Stormy and rough waters are shown in this file photo.

Are Bass Boats Good In Rough Water?

A Tale Of High Seas And Great Fishing In A Shallow Hull Bass Boat

Are Bass Boats Good In Rough Water?  Well, I went out on a NITRO® last year and I can tell you a thing or two about my experiences with bass boats and rough water.  Let’s take a deep dive together into that choppy water, shall we? No pun intended.

Let’s lay down some groundwork here. I love to fish. Anyone who has known me for any length of time knows that although I don’t get out as much as I’d like, I just love fishing. I’ve got a few different reels, a few different rods, and I do several types of fishing. I like to go fly fishing and even tie my flies. And there are two types of fish that I enjoy fishing the most, Brook Trout and Bass.

Fishing For Bass Fish

I think Bass is just a great little sport fish. They’re feisty and temperamental, but you can get them if you’re out at only the right time and place, with the right bait, of course. And although I love to sit on the shore of a river with my fly rod, I also like to take the tackle box out and jump in a bass boat and head out on the water.

Sometimes we get a little ahead of ourselves, right? Well, I can tell you that if I’m out fishing, I don’t always watch the clock. And as my eyes adjust to the light, the darkness can sneak up on you pretty quick. And with it, clouds can roll in with storms before you realize it.

One such adventure happened to me and a buddy of mine when we were out fishing for some Bass on his NITRO® Bass Boat.

Enter Night Storm Rough Waters

Before I go into too much detail about the storm, I want to tell you a little about the boat I was on. Now, just to put things into perspective, I’ve always been fascinated by watercraft. I’m no stranger to them, having had an interest for as long as I recall. But most of my experience has been on a canoe, kayak, or white water raft, to be quite honest. I’ve had plenty of experience on small aluminum boats, pontoon boats, and even some runabouts, but not a lot of experience at the time of writing with bass boats.

The first thing I noticed on this boat was that it was like a spaceship. I thought, “Holy cow, this thing is almost ridiculous!”. I mean, it had a massive touchscreen with maps and controls for darn near everything, right there on the screen. You know, I was happily surprised. I must have been living under a rock because I had no idea boats this size were so advanced. It was a 2018 NITRO® Z21 Elite.

So, I’d better get back on track here. The fishing was good that day, really good. I remember catching the first Bass, and I turn around, and the Livewell is already full and ready to go. I never even knew this boat had one, but there it was conveniently located under a sturdy access lid. Smooth all-weather carpet covered this access lid just as it did the rest of the deck.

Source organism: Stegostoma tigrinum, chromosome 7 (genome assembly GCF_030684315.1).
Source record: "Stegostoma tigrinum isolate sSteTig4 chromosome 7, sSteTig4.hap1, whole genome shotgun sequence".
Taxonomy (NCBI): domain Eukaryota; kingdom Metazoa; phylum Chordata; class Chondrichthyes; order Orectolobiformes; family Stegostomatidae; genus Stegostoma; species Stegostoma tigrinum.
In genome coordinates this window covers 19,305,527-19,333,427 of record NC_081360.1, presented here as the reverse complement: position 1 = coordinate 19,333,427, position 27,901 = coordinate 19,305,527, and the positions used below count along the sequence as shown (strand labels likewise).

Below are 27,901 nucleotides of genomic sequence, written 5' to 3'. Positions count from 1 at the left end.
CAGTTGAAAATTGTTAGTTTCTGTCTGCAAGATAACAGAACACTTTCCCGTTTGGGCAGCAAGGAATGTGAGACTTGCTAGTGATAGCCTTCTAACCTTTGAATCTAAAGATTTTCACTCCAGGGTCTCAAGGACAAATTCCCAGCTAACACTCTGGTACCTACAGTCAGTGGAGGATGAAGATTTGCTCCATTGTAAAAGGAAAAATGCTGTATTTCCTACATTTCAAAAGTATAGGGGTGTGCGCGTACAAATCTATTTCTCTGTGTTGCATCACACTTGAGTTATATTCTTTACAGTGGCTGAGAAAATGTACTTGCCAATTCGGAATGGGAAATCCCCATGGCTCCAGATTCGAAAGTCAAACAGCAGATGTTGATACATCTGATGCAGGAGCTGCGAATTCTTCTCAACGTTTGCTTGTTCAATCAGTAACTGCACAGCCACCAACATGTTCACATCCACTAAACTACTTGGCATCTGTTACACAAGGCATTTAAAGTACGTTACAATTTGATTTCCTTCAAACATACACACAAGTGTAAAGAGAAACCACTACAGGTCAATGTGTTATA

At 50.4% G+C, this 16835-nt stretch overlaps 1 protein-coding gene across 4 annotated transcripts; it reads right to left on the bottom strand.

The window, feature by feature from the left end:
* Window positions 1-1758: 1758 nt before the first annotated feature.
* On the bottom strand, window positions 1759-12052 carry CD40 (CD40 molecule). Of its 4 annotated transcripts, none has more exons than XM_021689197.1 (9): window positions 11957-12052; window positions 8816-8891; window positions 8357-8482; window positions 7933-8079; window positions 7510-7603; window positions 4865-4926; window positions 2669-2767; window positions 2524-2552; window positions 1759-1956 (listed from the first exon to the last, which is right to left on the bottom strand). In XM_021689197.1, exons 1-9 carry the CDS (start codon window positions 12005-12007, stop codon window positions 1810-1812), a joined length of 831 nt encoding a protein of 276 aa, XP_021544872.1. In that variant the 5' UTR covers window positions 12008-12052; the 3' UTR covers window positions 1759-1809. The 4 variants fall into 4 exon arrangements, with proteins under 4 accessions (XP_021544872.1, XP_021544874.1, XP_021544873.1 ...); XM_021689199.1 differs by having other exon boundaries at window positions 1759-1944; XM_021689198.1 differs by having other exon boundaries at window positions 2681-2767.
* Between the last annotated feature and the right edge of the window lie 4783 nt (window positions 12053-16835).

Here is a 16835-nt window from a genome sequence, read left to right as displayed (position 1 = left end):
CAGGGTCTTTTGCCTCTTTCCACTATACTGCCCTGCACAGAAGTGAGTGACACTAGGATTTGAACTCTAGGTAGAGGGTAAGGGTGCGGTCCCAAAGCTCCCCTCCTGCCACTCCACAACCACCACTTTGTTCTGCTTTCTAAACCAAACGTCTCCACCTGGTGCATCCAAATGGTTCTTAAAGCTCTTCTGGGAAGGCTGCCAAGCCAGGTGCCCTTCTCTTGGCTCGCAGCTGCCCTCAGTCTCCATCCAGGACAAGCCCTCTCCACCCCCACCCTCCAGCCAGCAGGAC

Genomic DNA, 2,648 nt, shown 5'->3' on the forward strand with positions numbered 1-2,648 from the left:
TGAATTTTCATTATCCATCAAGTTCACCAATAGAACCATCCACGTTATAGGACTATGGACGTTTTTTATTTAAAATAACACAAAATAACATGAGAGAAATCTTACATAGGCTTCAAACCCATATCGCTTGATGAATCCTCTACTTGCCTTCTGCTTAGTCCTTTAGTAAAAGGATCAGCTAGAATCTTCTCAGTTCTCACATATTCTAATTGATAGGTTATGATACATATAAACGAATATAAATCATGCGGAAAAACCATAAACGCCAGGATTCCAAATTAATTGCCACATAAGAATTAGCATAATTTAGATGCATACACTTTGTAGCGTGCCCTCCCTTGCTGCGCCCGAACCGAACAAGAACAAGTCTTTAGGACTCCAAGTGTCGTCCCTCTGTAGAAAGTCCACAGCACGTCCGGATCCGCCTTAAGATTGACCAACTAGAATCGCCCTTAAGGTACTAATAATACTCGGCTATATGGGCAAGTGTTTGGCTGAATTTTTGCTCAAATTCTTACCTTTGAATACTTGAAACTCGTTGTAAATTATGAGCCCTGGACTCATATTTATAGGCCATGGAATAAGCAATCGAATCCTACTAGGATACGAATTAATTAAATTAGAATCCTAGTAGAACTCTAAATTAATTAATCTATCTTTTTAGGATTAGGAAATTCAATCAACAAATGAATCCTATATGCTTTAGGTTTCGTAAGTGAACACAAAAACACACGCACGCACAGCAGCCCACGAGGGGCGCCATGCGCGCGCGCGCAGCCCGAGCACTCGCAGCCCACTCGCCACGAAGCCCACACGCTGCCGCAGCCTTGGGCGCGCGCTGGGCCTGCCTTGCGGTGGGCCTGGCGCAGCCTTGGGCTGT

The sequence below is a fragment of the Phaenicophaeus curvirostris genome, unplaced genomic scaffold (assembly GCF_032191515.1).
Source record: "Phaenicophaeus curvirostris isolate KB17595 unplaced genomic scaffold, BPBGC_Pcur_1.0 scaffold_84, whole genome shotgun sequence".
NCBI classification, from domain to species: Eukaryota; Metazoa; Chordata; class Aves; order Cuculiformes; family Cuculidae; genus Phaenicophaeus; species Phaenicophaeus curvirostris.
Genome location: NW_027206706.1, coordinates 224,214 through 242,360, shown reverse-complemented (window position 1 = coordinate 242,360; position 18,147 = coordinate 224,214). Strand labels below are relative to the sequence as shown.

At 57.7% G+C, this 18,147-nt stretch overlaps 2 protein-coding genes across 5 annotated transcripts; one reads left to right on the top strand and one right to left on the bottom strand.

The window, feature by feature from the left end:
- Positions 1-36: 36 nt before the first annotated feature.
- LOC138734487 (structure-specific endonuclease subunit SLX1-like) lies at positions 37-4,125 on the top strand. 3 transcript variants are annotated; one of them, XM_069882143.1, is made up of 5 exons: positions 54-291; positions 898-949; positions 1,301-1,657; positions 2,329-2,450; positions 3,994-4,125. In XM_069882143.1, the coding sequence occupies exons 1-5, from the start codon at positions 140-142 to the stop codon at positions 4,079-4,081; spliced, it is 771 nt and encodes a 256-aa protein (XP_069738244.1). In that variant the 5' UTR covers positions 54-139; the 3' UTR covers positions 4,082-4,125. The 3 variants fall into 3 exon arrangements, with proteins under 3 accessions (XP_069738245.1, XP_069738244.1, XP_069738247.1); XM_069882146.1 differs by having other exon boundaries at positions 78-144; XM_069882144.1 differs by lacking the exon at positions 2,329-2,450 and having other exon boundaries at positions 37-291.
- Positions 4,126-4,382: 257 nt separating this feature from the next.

Great Bass Fishing

We were catching big Bass that day, seemingly one after another. By the time we realized what time it was as dusk had previously come and gone, the clouds had rolled in. We were out a bit too late. Out of nowhere, the wind picked up, and the water almost instantly became choppy.

I think that was the second time I felt a bit of fear out on a boat. Not to say that the ship wasn’t stable, it was fine, but we were a bit out of our league, well I was anyway. Steve was out on that boat every weekend, competing in bass fishing competitions. But I digress, let’s talk about the hull of a bass boat.

You see, Bass boats are for calm waters, typically speaking. High waves and rough seas are not the intended conditions for a Bass boat’s hull. So, you really have to know how to handle your boat to get it to safety in that kind of inclement weather. Thank goodness my friend Steve knew what he was doing.

Photo Courtesy of White River Marine Group ™ 2020 NITRO® Z21 model shown.

Bass Boat Hull Design

One thing you need to consider about Bass boats is their hull design. They are intended for stability so you can sit or stand on the bow and cast. They are 110% a fisherman’s boat. And they perform to that end in near-perfect ways.

Bass boats do well in shallow waters. The hull is not deep and quite flat. Well, okay, it isn’t that flat, but the point is that it is not as deep as many other designs. The hull is designed so you can stand on the deck and cast with no issues. This boat is built for fishing. And it performs like a dream, it really does. That’s why so many professional anglers love these boats. They just work well.

Storm-Like Proof

And my storm night out on a Nitro® tells the tale. The fact that I’m here today instead of forever residing in Davy Jones locker is because of the incredible performance abilities of the boat (and, of course, my friend Steve who knew how to pilot the vessel precisely). However, I have to say I do NOT recommend using this boat (or any boat for that matter) to cross rough open waters.

Always judge your surroundings, pay attention to the weather forecast and don’t be foolish enough to get caught out on a large body of water in a storm. Not a great idea folks so put safety first, above all else. I’d love to share the horrific pictures of the seas we traversed, but one of the waves that hit the boat knocked my camera bag into the big drink. So, I’d like to thank the folks over at White River Marine Group ™ for helping me out with a few pictures. Your boats are fantastic!